It’s times like these when I really wish Elmo didn’t cause such a kerfuffle everywhere he goes. I just wanted to go home. Just when I thought we’d escaped and were heading down the corridor, a further three nurses chased after us, asking if they could stroke him. I can’t begrudge them, grotty though I felt. I’m very lucky to have such a secret weapon who slays all before him! Elmo and I are ambassadors for Hearing Dogs when he has his jacket on in public and I feel a duty to raise awareness whenever I have the opportunity – but I really must learn to say no sometimes! He always saves the best greeting for me and doesn’t take his eyes off me. I could almost hear him asking – “Are you OK Mum? I’ve been a bit worried about you”. Keith says when I walk out a door he sits and watches it until I come back – bless his cotton socks.

Four weeks later

Things are going very well. During the three weeks post op when my ear was packed and covered with a dressing, life was very muffled and one-sided and I kept listing to starboard. And to think I used to pay good money to achieve similar!

On the plus side, at night when the other aid was out, I was hearing sounds – Elmo can bark really loudly and fiercely in the middle of the night I’ve discovered. No chance of burglars! However, I have yet to hear him howl as Keith regularly says he does. We think he must be dreaming because when Keith checks, all is fine with Elmo. He is definitely a fidgety sleeper, chasing rabbits or squirrels I guess – not that he sleeps on the bed of course (don’t tell anyone!).

After three weeks I returned to the hospital for my consultant to remove all the dressing. It was a bit like those magic tricks with the endless silk hankies, on and on it went til I began to think there must be no room in my skull for my brain!! And finally the culprit of the yellow staining on my dressings emerged. It was BIPP apparently – a very strong, yellow antiseptic ribbon inserted to improve the healing process. It does however look rather unsightly when the yellow seeps through to the external white dressing which I’d had changed twice in the intervening three weeks to keep up appearances.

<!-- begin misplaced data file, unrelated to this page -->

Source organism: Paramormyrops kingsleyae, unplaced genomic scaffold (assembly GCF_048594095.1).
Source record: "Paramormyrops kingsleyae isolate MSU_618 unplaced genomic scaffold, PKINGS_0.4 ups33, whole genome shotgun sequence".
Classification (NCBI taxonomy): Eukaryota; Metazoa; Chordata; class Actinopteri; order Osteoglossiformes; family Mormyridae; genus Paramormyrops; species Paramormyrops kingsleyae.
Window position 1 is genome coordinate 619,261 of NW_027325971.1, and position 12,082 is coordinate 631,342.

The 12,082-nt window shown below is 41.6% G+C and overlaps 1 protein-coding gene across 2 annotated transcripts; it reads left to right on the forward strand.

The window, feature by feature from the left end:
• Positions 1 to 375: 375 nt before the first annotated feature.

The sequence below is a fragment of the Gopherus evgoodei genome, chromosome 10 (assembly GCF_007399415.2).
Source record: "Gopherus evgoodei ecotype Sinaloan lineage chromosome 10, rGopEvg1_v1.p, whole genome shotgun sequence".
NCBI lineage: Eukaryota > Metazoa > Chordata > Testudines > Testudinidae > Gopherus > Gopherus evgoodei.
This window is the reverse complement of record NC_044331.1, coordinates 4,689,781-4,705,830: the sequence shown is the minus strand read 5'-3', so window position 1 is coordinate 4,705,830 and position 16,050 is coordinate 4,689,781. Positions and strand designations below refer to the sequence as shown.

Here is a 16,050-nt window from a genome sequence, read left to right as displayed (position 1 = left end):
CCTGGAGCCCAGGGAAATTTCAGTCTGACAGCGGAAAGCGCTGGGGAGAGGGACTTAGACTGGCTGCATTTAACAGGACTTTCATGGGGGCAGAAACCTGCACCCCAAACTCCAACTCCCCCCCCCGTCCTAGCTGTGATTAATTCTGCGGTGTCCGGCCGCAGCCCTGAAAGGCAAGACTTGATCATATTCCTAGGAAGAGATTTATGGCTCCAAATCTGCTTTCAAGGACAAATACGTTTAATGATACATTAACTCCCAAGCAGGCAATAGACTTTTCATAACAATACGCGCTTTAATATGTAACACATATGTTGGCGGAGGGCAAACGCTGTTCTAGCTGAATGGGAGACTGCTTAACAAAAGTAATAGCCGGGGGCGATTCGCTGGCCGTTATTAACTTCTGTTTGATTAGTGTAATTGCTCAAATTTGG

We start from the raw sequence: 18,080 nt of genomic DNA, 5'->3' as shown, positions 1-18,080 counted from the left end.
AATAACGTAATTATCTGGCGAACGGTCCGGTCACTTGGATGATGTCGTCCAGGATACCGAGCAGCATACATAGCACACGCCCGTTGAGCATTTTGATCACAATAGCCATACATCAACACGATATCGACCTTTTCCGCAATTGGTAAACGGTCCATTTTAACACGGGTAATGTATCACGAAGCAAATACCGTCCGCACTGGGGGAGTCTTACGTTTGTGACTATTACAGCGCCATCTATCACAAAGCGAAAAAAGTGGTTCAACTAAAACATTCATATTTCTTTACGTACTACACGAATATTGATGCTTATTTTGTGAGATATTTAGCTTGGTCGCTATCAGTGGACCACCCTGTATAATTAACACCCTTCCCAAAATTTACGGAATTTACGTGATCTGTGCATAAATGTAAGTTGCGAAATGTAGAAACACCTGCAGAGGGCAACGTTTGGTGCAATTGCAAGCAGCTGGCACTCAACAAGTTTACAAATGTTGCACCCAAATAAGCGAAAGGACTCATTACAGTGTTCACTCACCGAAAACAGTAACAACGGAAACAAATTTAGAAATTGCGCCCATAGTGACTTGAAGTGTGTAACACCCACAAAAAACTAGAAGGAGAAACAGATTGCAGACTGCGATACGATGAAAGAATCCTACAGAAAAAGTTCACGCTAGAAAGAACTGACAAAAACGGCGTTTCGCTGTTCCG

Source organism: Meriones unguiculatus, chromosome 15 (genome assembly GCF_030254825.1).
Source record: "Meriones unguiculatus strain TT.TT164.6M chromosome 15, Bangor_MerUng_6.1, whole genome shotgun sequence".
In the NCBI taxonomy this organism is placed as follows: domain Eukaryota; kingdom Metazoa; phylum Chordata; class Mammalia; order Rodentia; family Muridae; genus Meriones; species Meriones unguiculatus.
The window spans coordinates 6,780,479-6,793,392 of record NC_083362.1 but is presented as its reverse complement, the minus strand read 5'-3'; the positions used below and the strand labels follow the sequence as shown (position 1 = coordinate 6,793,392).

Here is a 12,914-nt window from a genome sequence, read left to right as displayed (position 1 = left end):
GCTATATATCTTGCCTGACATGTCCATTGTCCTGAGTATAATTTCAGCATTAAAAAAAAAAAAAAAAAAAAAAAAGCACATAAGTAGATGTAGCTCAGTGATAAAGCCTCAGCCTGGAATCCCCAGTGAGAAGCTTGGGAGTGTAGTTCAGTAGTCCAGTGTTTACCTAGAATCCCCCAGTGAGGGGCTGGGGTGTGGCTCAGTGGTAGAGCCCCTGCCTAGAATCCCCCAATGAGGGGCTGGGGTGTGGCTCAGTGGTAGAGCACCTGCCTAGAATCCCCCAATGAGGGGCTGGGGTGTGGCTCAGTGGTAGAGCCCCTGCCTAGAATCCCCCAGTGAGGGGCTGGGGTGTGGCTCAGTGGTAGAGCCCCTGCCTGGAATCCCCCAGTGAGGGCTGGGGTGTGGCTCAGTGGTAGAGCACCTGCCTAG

We are very lucky with two local community hospitals, what we used to call cottage hospitals, both about five miles, in different directions, from us. Due to the BIPP the dressing soon looked rather unsightly and certainly not the sort of thing I wanted to show up at a job interview with, just one week after my operation (more of which later)! My discharge notes had advised me simply to keep the dressing dry and go to a chemist if I needed a new dressing ……. and then what? Who would take out the old and put in the new? So I’m really very grateful for our cottage hospitals, another part of our brilliant NHS.

Back to the consultant follow-up. After removing the dressing he micro-suctioned my ear. For anyone who hasn’t had this, it’s like a mini hoover sucking debris out of the ear. Very odd sensation though I much prefer this to syringing. Keith advised it wasn’t a pretty sight so I’m glad I didn’t see it. The consultant then declared himself happy with the progress to date and advised I should get another appointment in six weeks (I’m going to get him on Trades Description, as he originally said a further three weeks but I expect the extra weeks are due to the Christmas break) along with a new hearing test. This will likely lead to a less powerful hearing aid for my right ear. I can’t think that I will be able to use the existing one, it will be way too powerful. I have even managed to hear Keith talking to me in the mornings before I put my left aid in. I haven’t been able to do that for ten years!